After two years of implementation, the OFFLINE How to quit with Social Media Erasmus+ project came to an official conclusion. Partners gathered together on 19 January, 2024 in Lecce (IT) to …
After two years of implementation, the OFFLINE How to quit with Social Media Erasmus+ project came to an official conclusion. Partners gathered together on 19 January, 2024 in Lecce (IT) to celebrate the successful completion of the project and discuss together the impact and results achieved throughout these 24 months of work. The meeting was hosted by CPIA Lecce and saw the participation of seven other project partners from five different EU countries (Belgium, Finland, Italy, Romania and Spain). After a brief welcome and introduction by the staff of CPIA, partners focused on the content of the agenda, including:
- Summary and recap of lessons learnt, consolidated good practices and takeaways for further exploitation of results
- Content of the OFFLINE Vademecum, last formal project result finalised by partners before the official ending of the project
The Vademecum for Slow Navigation provides for an in-depth guide into mindful digital practices and offers a roadmap for recalibrating individuals’ interactions within the digital sphere. This comprehensive guide is divided into different sections, each addressing different aspects of mindful online engagement, with the aim of mitigating the negative effects of excessive screen time and promoting a more balanced and mindful digital lifestyle. The Vademecum is available in online, multilanguage and open access format and users can access and download the content for free on the project website.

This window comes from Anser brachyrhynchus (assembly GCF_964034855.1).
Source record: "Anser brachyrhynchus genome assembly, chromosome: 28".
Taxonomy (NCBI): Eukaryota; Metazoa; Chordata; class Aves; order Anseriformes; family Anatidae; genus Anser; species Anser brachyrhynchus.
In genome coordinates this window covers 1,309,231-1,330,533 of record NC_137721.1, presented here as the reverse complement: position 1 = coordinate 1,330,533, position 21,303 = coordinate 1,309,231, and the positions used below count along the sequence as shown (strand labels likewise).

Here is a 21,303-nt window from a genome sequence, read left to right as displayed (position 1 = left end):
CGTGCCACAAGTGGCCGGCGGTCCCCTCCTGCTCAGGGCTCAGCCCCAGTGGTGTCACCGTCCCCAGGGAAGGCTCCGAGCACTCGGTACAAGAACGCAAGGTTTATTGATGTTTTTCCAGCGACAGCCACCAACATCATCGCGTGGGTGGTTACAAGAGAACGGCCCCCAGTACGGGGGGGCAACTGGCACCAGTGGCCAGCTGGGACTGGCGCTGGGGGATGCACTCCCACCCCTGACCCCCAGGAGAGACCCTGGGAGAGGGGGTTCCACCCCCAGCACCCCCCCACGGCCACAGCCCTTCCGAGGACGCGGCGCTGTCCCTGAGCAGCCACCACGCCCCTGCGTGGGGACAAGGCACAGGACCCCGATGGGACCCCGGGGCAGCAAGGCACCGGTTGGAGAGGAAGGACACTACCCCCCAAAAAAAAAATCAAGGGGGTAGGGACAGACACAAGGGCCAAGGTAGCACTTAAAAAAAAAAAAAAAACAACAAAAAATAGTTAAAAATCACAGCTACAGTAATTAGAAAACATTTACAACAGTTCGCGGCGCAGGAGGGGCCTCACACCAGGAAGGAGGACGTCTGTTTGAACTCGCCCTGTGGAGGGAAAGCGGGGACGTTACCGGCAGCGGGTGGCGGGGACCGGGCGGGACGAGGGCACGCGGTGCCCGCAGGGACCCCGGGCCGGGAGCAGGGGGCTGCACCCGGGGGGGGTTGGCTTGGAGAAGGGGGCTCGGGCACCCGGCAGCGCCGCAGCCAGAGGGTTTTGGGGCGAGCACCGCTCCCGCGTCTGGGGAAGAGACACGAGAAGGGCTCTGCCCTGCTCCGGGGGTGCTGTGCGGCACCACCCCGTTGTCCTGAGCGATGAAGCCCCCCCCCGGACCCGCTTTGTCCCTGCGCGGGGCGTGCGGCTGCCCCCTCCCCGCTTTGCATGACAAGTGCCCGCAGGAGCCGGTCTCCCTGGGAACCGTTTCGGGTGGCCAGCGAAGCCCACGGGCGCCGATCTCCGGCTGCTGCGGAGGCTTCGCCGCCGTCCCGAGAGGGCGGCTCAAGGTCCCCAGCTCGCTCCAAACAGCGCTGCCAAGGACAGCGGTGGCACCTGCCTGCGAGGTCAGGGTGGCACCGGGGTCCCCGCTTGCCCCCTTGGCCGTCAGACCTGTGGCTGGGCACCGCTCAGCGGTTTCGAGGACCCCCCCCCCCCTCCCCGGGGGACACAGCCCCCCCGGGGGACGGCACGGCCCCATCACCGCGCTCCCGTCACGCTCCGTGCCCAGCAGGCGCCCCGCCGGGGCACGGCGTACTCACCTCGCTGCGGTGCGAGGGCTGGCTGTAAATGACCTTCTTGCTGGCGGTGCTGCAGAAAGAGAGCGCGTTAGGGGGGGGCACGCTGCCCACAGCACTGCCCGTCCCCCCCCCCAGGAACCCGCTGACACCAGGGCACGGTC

The sections of the Vademecum are:
Understanding slow navigation: slow navigation is a digital and social media approach that helps individuals to discover how to consume and engage social and digital media in a way that it feels more authentic. It allows people to reconnect with what matters and who matters.
Mindful social media usage: it is no secret that social media has drastically changed our societies. From the way businesses are conducted, to how we interact and socialise, social media defined a new paradigm of “para-relations” that blurred the margins of reality as we know it.
Practicing digital detox: digital detoxification involves eliminating excess exposure to digital media as a means of information and, more importantly, leisure. In other words, it is about taking a break from the digital overload we face every day, allowing more time for ourselves, away from screens.
The dangers of social media addiction: today people post pictures, messages, comments, tweets and retweets and spend hours interacting in social media rather than in person. With the widespread use of social networking sites, social media addiction has become a more prominent problem especially among young people, but also in different age groups.
Setting intentions for social media usages: social media is designed to grab your attention and keep you in the application for as long as possible. To do this, they exploit the lack of specific intentionality in our use of social media: in fact, we often just want to fill some time between one thing and another. But the lack of intentionality in our use of social media makes us easy prey to useless, if not harmful, content for our balance and mood.